Who are we? This is a bit of a deep and complex philosophical question, but one which has recently come up in the call centre.
This is all because a memo has been circulated instructing us to stop referring to the companies we outsource as ‘they’. We have, we have been told, now got to make sure that we refer to them as ‘we’ whenever we speak to customers; we have been reminded that we are they.
There is some logic here. For the customers calling they believe they are speaking to (or screaming at) a representative of company X. The fact they are speaking to an employee of company Y who is contracted on behalf of company X is a deception which they must not become party to.
However, as an employee of company Y this deception is often rather problematic for the following reasons:
We have no real connection to the company X’s we work for. We have never stepped foot in, or even seen a picture of their offices. Most of us have also never met or even spoken to any of their in-house staff. The one communicative conduit is through our management, but they never really speak to us either. We are given very little product knowledge, so often customers think that we are just stupid as they wonder why when they’ve called a firm the person they are speaking to doesn’t know the spec of the products. In fact I’m taking calls for two companies at the moment which I have been told nothing about I’m simply just left to bluff my way through the calls.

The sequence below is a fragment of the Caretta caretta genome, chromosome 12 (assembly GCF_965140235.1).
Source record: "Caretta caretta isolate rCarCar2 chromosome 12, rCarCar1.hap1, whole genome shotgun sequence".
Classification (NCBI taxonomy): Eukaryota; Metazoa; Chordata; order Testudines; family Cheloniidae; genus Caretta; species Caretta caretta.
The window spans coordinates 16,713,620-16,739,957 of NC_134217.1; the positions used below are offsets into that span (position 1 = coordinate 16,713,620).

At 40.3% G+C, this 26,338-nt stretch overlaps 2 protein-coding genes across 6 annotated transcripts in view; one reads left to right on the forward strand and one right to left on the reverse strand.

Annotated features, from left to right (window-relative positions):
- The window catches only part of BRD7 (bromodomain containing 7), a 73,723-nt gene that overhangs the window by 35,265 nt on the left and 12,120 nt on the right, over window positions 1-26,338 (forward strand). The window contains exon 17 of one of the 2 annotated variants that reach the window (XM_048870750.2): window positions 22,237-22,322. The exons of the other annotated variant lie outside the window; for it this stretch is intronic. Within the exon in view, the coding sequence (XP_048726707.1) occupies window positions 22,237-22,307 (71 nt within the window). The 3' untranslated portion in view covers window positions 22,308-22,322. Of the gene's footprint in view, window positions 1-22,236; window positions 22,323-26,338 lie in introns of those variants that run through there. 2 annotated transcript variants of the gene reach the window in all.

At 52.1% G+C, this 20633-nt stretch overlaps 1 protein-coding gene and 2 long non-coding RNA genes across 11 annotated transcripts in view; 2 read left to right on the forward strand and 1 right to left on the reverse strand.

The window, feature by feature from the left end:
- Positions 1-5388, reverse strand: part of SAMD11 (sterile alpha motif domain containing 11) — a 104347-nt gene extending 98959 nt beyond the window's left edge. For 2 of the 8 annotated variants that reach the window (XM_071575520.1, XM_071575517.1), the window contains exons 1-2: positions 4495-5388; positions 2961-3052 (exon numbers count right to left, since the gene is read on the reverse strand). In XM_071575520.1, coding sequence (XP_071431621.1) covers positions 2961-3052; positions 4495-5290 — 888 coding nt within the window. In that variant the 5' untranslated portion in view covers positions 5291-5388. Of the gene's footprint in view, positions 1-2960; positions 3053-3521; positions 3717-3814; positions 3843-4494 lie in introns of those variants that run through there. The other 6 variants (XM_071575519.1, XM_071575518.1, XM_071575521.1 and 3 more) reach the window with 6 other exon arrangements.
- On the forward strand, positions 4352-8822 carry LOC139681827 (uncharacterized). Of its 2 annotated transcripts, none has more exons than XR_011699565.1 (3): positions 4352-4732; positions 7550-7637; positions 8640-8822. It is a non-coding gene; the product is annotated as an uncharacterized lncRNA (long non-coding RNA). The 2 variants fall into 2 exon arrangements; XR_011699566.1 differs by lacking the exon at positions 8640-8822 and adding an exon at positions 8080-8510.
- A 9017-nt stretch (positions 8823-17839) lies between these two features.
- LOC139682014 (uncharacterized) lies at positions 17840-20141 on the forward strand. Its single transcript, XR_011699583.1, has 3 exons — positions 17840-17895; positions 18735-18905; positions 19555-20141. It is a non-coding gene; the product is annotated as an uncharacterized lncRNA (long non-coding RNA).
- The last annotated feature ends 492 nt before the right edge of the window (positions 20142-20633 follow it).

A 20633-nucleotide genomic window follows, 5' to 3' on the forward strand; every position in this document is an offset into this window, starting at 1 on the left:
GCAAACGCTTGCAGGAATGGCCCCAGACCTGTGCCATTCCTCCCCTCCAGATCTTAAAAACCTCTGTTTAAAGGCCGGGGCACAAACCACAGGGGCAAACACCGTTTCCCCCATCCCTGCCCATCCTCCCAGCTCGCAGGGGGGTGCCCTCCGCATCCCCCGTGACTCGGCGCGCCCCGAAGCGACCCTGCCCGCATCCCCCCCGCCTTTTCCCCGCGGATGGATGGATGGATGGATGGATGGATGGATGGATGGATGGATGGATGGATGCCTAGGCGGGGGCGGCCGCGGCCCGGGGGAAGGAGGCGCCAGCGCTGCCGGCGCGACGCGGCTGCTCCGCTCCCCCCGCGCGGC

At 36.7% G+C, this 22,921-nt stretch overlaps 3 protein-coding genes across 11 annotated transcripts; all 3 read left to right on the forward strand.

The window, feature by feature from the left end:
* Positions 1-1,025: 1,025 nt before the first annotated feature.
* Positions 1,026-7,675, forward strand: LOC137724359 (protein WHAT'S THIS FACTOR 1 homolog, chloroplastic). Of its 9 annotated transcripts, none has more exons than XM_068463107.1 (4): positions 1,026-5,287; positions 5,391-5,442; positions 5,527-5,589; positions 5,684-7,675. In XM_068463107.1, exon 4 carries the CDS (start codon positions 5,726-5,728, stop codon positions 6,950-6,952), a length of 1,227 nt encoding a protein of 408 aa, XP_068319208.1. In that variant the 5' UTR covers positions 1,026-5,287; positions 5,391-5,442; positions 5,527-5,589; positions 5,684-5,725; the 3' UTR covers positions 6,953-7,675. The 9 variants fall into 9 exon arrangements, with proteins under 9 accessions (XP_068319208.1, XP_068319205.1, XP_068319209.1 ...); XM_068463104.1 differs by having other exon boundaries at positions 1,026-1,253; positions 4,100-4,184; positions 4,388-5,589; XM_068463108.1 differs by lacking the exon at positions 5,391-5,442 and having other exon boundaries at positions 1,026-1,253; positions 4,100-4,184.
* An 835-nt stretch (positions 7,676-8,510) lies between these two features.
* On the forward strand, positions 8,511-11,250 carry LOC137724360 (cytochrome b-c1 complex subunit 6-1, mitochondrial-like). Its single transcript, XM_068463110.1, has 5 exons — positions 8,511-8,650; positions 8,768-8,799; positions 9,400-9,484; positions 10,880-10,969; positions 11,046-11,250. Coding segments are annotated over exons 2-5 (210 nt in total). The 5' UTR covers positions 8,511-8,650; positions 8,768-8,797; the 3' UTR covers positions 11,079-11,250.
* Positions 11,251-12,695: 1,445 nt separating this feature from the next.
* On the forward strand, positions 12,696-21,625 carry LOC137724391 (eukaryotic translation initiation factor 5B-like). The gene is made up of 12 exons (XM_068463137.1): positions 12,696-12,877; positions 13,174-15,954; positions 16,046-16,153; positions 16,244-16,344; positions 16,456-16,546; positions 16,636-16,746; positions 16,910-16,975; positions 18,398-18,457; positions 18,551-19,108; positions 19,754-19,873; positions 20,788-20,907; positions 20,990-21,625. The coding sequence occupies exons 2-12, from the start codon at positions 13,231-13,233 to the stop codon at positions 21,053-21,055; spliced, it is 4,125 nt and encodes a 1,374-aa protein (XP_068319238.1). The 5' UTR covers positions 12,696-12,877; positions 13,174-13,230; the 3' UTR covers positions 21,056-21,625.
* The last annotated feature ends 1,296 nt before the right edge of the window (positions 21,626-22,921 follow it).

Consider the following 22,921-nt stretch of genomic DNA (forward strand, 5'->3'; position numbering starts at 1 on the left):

As there is no communication we feel that consequently we have no real influence over the actions of the company X’s. So when customers are consistently unhappy with an aspect of the companies products or services, our job is to fire-fight each complaint on an individual basis. This is wearying as we deal with the same issue again, and again, and again, knowing full well that we have zero ability to influence the companies to actually improve their systems and stop the problems occurring. The companies for their part have a disincentive to act as we provide a convenient buffer for customers anger. In this situation adopting the ‘they’ defence distancing ourselves from the company, gives us a little breathing space and helps us with our frustration that we are powerless to improve things for their customers.
I won’t say too much here but, lets just say that the companies we work for have a range of corporate cultures and operate with very different sets of ethics. After working on some of their behalfs I’ll find it very difficult to trust the claims made by companies in the future.
So there you have it, the contradictions of being a customer service mercenary. If I was running a company I don’t think I’d ever outsource my customer service. Customers want, or should I say deserve, staff who are knowledgable and even passionate about the products, and for companies it’s like putting on a pair of giant foam hands (the kind you used to see on Gladiators – the ones with the big pointy finger) as it gets in the way of you feeling your customers; how they are, what they want and what their problems are.
As I said to someone today though “If companies actually cared about customer service they wouldn’t outsource”